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Plasticity and Functional Recovery - VS Ramachandran

Plasticity and Functional Recovery - VS Ramachandran

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Published by Shruti
ABSTRACT – Experiments on patients with
phantom limbs suggest that neural connections
in the adult human brain are much more mal-
leable than previously assumed. Three weeks
after amputation of an arm, sensations from the
ipsilateral face are referred to the phantom; this
effect is caused by the sensory input from the
face skin ‘invading’ and activating deafferented
hand zones in the cortex and thalamus. Many
phantom arms are ‘paralysed’ in a painful posi-
tion. If a mirror is propped vertically in the
sagittal plane and the patient looks at the reflec-
tion of his/her normal hand, this reflection
appears superimposed on the ‘felt’ position of
the phantom. Remarkably, if the real arm is
moved, the phantom is felt to move as well and
this sometimes relieves the painful cramps in the
phantom. Mirror visual feedback (MVF) has
shown promising results with chronic regional
pain syndrome and hemiparesis following stroke.
These results suggest two reasons for a paradigm
shift in neurorehabilitation. First, there appears
to be tremendous latent plasticity even in the
adult brain. Second, the brain should be thought
of, not as a hierarchy of organised autonomous
modules, each of which delivers its output to the
next level, but as a set of complex interacting
networks that are in a state of dynamic equilib-
rium with the brain’s environment. Both princi-
ples can be potentially exploited in a clinical
context to facilitate recovery of function
ABSTRACT – Experiments on patients with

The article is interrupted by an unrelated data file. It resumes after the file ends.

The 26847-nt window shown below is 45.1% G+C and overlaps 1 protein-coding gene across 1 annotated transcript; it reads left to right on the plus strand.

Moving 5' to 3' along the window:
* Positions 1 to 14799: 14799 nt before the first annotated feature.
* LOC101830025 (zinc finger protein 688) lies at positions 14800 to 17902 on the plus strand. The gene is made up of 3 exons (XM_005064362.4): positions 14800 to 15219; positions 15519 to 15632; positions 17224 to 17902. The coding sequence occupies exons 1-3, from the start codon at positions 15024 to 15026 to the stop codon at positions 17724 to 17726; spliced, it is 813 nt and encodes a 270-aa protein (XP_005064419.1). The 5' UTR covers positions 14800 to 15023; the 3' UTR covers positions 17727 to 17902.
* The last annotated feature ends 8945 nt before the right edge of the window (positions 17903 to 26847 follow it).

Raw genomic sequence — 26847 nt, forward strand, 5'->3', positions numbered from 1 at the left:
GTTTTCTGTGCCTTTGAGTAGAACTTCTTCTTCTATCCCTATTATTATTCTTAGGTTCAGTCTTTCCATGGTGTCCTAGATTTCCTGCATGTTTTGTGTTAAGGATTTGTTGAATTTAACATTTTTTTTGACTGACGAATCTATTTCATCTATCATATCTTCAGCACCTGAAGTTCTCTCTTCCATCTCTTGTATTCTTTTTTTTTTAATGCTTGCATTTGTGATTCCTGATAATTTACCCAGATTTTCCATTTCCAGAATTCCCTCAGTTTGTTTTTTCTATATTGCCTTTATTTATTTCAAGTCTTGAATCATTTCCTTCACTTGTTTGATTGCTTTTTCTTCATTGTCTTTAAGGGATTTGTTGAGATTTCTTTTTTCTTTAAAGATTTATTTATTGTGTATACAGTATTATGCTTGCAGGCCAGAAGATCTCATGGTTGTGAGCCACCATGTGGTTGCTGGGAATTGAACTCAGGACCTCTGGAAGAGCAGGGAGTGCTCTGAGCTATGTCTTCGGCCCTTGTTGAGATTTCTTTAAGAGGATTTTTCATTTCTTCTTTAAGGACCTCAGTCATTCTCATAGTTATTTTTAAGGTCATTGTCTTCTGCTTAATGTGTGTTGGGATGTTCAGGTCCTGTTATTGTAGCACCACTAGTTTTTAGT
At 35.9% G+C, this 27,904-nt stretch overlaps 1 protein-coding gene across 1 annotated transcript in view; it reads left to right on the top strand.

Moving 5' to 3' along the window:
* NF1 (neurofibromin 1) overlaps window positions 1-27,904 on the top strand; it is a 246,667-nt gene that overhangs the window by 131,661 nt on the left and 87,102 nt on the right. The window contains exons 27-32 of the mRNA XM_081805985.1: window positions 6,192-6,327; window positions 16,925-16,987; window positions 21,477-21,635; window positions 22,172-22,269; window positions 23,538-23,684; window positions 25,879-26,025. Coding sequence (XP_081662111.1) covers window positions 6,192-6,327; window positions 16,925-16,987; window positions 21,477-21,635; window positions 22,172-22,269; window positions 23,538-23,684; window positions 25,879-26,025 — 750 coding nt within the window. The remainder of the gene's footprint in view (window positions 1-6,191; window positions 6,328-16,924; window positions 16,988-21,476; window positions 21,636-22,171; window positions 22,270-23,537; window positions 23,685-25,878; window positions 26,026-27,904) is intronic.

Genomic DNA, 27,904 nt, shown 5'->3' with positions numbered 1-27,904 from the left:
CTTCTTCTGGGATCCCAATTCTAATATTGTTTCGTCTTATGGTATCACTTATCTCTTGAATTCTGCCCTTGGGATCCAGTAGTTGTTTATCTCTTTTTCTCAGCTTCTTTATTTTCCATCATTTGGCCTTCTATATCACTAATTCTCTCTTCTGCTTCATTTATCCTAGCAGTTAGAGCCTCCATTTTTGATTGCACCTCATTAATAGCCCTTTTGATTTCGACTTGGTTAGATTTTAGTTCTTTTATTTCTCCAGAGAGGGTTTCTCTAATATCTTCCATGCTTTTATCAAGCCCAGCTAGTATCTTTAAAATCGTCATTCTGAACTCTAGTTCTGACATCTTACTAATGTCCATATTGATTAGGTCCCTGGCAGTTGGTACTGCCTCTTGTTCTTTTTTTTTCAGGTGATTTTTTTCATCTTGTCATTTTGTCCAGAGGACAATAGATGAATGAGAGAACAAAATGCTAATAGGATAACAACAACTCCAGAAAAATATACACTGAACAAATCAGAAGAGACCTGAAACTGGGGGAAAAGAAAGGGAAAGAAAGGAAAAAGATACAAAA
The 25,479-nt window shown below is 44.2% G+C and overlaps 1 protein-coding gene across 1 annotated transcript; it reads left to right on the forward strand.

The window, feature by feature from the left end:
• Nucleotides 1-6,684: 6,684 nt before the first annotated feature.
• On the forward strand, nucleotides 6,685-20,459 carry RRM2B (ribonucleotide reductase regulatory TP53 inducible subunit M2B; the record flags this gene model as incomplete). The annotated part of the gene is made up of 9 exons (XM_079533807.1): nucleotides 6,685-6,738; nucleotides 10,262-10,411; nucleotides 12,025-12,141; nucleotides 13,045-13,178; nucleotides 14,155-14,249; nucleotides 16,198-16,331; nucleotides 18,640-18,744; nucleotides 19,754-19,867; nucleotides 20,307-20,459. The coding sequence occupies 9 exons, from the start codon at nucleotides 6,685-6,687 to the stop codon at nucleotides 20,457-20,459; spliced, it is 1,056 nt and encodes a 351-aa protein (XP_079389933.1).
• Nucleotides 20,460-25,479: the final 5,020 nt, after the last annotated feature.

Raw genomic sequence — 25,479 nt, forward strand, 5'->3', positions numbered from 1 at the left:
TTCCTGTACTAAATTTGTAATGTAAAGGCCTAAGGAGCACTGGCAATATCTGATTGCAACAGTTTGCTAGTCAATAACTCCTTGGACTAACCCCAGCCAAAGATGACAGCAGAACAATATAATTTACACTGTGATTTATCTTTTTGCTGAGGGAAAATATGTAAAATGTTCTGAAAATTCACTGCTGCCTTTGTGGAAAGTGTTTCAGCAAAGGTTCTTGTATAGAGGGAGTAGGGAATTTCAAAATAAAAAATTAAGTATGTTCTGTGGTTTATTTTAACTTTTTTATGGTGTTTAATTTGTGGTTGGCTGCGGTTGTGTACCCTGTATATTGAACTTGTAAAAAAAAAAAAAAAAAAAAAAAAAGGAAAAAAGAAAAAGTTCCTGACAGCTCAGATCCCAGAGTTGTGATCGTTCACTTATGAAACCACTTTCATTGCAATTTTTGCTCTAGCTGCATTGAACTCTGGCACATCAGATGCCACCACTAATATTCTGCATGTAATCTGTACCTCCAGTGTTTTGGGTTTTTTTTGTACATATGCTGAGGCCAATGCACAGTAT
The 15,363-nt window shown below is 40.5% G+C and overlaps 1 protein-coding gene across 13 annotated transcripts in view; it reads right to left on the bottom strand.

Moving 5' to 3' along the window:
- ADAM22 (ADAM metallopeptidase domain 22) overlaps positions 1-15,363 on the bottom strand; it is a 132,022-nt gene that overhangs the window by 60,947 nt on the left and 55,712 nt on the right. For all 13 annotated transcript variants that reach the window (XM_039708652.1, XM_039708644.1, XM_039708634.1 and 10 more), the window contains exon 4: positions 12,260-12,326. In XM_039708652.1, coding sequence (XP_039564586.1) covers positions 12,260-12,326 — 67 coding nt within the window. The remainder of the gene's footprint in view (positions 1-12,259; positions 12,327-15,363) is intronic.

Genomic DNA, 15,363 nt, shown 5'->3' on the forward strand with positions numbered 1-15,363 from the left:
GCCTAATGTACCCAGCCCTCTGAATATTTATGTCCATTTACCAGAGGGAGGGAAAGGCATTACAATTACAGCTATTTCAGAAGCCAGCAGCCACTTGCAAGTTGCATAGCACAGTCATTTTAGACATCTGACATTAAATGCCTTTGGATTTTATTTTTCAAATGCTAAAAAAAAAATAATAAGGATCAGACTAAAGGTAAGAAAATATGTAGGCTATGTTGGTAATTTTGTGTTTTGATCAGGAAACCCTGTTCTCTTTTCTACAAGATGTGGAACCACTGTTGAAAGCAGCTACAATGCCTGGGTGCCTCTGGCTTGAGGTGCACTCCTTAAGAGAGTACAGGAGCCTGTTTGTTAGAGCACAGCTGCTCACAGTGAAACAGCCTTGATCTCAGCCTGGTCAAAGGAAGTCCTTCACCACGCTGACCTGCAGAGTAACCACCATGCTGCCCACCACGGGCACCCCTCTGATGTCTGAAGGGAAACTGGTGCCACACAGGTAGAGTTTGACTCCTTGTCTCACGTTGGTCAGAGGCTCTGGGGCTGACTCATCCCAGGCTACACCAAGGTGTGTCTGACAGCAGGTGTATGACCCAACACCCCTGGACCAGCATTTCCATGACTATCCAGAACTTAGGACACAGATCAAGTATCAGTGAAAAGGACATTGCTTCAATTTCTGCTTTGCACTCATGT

phantom limbs suggest that neural connections
in the adult human brain are much more mal-
leable than previously assumed. Three weeks
after amputation of an arm, sensations from the
ipsilateral face are referred to the phantom; this
effect is caused by the sensory input from the
face skin ‘invading’ and activating deafferented
hand zones in the cortex and thalamus. Many
phantom arms are ‘paralysed’ in a painful posi-
tion. If a mirror is propped vertically in the
sagittal plane and the patient looks at the reflec-
tion of his/her normal hand, this reflection
appears superimposed on the ‘felt’ position of
the phantom. Remarkably, if the real arm is
moved, the phantom is felt to move as well and
this sometimes relieves the painful cramps in the
phantom. Mirror visual feedback (MVF) has
shown promising results with chronic regional
pain syndrome and hemiparesis following stroke.
These results suggest two reasons for a paradigm
shift in neurorehabilitation. First, there appears
to be tremendous latent plasticity even in the
adult brain. Second, the brain should be thought
of, not as a hierarchy of organised autonomous
modules, each of which delivers its output to the
next level, but as a set of complex interacting
networks that are in a state of dynamic equilib-
rium with the brain’s environment. Both princi-
ples can be potentially exploited in a clinical
context to facilitate recovery of function